That doesn’t mean CompuServe is completely dead, however: As with Netscape, AOL keeps “CompuServe Interactive Services” around “to meet the needs of one of the fastest-growing segments of the Internet: value-driven adults going online for the first time.” Right. Appropriately, this vestigial CompuServe’s homepage has a pop-up news box powered by Netscape and a netscape.compuserve.com URL.
Before you snigger at the fate of CompuServe and Netscape, however, consider that AOL’s dial-up subscription business generated more than $200 million in revenues last quarter alone.
AltaVista and GeoCities
AOL wasn’t the only dial-up-era heavyweight that vacuumed up top-notch competitors when the times were good, only to kill them off quietly when the spotlight moved on. AltaVista and GeoCities were the Google and WordPress of their day, respectively, before being bought by The Purple Machine for princely sums.
All that glittering gold did nothing to save the websites, however. Yahoo shuttered GeoCities in 2009, whereas AltaVista lasted all the way until July of this year before its digital demise. (This doesn’t bode well for Katie Couric.)
AltaVista’s homepage simply redirects to the Yahoo Search page now, but if you want to bask in the craptacular design of the dial-up Web, check out the One Terabyte of Kilobyte Age Photo Op Tumblr feed, which posts random screenshots of GeoCities websites culled from the 900GB torrent of all the GeoCities webpages ever created.
Oh, BonziBuddy. Sure, you were nothing more than a purple, pokable, pleasantry-spouting gorilla, but dammit, every time you called my name and cracked a lame joke, it made computers seem magical.
Unfortunately, the carefree façade harbored a deeper, darker secret. For all his wisecracks and interesting facts, BonziBuddy was little more than an amusing (annoying?) adware peddler, and one that could hijack your Internet Explorer homepage, at that. Antivirus makers began putting the kibosh on BonziBuddy installations, and in 2004 the FTC ordered the company behind the gorilla to pay $75,000 in fines for collecting data from minors.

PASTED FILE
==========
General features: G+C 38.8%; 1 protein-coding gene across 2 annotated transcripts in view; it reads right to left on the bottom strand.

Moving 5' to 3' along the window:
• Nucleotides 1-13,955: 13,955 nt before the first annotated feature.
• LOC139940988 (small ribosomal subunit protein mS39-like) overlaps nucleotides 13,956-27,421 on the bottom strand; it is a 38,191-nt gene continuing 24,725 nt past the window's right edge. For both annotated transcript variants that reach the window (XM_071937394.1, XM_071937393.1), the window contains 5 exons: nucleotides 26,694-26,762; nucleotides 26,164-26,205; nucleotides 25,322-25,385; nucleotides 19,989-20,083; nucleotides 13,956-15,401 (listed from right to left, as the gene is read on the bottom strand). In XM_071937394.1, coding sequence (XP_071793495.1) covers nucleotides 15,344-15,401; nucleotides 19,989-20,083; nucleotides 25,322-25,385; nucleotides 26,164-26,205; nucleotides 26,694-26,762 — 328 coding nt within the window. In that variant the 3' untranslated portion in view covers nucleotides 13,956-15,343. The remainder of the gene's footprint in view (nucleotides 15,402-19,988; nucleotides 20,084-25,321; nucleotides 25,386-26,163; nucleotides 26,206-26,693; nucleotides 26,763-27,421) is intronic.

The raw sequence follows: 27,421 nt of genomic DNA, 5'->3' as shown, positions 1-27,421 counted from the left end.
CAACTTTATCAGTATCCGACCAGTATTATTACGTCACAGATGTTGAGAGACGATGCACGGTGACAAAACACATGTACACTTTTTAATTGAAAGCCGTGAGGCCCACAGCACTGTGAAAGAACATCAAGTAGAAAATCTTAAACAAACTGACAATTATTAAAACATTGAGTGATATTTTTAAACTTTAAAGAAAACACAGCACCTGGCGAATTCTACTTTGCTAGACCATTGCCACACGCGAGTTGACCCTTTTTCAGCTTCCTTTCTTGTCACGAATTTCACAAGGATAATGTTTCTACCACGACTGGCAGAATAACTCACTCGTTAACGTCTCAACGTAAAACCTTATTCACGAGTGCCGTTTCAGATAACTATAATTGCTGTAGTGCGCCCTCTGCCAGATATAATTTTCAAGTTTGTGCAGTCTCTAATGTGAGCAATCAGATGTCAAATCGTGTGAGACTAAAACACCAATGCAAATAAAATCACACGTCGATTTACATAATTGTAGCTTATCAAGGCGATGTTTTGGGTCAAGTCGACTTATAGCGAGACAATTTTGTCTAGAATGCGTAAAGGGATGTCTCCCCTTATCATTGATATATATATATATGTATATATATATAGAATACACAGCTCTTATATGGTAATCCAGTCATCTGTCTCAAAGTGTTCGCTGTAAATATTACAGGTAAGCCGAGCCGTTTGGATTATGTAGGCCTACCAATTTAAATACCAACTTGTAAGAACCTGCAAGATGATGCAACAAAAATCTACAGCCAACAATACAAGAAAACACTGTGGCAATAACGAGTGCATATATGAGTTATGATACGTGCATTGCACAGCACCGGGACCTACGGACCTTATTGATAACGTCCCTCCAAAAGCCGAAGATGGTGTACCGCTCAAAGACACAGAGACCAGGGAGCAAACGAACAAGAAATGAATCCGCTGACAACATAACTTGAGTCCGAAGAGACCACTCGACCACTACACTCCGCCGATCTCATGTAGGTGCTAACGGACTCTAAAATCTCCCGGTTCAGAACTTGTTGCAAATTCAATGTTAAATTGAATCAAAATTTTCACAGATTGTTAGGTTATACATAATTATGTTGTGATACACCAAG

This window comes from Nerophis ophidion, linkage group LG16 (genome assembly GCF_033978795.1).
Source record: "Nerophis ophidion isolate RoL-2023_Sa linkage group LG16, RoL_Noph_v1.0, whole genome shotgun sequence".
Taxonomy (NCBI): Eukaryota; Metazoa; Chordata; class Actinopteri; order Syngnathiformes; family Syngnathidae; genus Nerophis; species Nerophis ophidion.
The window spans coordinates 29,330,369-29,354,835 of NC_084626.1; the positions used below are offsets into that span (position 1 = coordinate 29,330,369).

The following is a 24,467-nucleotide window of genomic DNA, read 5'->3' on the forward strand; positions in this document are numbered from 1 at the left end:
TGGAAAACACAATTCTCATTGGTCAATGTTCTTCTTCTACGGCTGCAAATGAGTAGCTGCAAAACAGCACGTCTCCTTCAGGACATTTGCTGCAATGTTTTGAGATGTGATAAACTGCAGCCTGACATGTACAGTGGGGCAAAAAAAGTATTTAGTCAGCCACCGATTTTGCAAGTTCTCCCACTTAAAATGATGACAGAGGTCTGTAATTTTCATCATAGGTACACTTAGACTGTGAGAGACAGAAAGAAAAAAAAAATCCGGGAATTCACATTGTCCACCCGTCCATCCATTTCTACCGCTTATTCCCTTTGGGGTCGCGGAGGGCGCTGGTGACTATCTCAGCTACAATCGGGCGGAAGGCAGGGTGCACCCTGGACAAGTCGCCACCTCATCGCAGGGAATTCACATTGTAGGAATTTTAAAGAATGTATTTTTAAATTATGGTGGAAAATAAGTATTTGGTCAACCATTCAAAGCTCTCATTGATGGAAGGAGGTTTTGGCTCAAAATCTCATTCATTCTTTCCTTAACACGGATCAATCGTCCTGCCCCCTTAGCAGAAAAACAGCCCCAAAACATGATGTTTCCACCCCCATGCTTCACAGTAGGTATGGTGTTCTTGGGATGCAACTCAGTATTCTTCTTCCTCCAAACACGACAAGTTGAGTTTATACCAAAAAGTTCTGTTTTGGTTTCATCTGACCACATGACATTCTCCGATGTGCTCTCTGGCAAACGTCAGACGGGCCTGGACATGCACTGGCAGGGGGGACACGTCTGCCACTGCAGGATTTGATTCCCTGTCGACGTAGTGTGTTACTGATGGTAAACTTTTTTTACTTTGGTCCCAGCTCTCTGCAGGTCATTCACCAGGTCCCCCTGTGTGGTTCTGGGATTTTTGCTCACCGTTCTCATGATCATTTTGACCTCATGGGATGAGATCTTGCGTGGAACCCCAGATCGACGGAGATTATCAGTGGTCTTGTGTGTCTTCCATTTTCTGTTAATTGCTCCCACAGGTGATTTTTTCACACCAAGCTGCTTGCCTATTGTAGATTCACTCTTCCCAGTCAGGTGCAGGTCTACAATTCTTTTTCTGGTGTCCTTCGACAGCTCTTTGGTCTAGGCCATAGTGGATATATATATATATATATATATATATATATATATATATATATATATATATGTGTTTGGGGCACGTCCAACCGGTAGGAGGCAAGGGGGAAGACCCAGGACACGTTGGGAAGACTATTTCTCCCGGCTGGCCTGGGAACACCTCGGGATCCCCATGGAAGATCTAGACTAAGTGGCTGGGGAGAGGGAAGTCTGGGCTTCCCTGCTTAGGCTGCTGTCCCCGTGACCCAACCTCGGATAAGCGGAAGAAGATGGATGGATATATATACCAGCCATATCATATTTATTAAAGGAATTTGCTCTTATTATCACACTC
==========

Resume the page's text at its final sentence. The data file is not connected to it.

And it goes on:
Shortly thereafter, BonziBuddy was killed, and despite my warm memories of the grape gorilla, the computing world is a better place in his absence.
Long before Netflix and smart sets, Web TV carved itself a niche as a set-top box that brought the Net to your boob tube, complete with a Web browser, a 33.3-kbps modem, and a bundled keyboard. Less than a year after its September 1996 launch, Microsoft bought the company for half a million bucks.
The concept never really caught on with the mainstream, however, and Microsoft’s Xbox line of gaming consoles eventually emerged as the company’s flagship foray into the living room. Microsoft rechristened WebTV as MSN TV mere months before the launch of the original Xbox in 2001. Then, in July of this year, Microsoft announced it would be eliminating MSN TV completely—just months after the company unveiled the Xbox One and its slew of TV-friendly features. In a case of bittersweet synchronicity, the announcement came on the same day that Yahoo shuttered AltaVista. MSN TV shut down for good on September 30.
But look on the bright side: If you long for a 1990s-era service to keep connected, you can still turn to the propped-up corpses of Netscape and CompuServe. They’re all that’s left (barely) of a once-exalted cohort.